Ola Electric Scooter Reverse Glitch Leads to Severe Injuries for a Senior Citizen

Software glitches are not a new thing for electric vehicles. Even Tesla has faced its ire.

Yet another allegation has been made against Ola electric scooters, once again pointing the fault to a possible software bug on the electric two-wheelers. A 65-year old man now suffers with severe injuries due to the alleged fault.
The issue has been raised against the faulty reverse mode on the Ola scooters through a recent social media post. Apparently, the e-scooters activate the reverse mode by themselves, making them go in reverse as the accelerator is used.
The complaint has been raised by Pallav Maheshwari in a LinkedIn post. Maheshwari writes how the alleged bug in the Ola scooters activated the reverse mode when his 65-year-old father was trying to park the scooter inside his house. As mentioned in the post, the scooter reversed at full speed instead of going forward, leaving the rider with severe injuries on the head and the left arm.
This is not the first time that Ola has been blamed for this issue. The bug was highlighted earlier through a similar post on Twitter, wherein the rider fell off the electric scooter as it reversed at full speed. The injuries were minor in that case but the rider was left with severe trauma of riding the electric scooter ever again.
Maheshwari highlights this in his LinkedIn post. He mentions how “multiple reports of the reverse mode triggering in full throttle has been made by multiple Ola customers.” Despite these, the company is yet to address the issue or initiate a recall if the units are faulty.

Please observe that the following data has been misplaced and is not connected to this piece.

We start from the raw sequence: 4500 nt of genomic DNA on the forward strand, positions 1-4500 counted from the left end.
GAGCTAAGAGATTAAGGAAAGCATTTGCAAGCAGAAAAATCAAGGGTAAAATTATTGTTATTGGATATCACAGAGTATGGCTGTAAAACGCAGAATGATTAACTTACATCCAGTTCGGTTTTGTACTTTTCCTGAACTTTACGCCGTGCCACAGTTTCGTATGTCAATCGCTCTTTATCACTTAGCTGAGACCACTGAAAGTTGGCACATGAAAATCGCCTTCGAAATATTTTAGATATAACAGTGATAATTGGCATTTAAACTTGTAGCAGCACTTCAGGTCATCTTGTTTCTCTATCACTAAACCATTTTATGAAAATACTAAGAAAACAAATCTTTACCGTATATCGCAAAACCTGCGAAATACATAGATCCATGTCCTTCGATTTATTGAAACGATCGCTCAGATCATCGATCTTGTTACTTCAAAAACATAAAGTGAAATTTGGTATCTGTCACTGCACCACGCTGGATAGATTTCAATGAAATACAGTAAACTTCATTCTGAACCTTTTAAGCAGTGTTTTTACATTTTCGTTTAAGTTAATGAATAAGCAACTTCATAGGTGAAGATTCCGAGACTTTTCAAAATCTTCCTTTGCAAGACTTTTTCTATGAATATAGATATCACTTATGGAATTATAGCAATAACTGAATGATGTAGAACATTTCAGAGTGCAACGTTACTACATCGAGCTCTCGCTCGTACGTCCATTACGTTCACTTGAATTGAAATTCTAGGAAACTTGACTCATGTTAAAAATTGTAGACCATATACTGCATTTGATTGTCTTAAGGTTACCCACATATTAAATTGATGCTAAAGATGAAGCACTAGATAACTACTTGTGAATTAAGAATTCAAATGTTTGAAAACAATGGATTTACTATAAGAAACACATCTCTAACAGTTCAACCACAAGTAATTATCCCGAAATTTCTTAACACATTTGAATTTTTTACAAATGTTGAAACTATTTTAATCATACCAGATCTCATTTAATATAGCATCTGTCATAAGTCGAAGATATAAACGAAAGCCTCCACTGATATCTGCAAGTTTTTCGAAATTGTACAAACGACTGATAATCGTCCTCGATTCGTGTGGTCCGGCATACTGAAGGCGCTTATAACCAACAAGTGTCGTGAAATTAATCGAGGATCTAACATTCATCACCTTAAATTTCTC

A video depicting the problem also surfaced on Twitter late in March. It shows an Ola electric scooter constantly accelerating in reverse at a high speed due to the bug. While the exact speed may not be clear, it is easy to see that the e-scooter running in reverse at that speed can be hazardous for the rider and those nearby.

Electric Vehicles Prone to Bugs

The issue is not unknown to the EV world. Even Tesla has faced allegations of possible software bugs in its cars. Multiple drivers involved in accidents have blamed software glitches. Since electric vehicles rely on software for a major part of their operations unlike IC engine ones, the problem can’t entirely be neglected and has to be investigated every time for more data on what goes wrong.
When Ola will do the same for its electric scooters, is yet unknown. What can be said for sure is that there shall be issues faced like these in prevalent and future EVs too, until software for these automobiles is more focused on.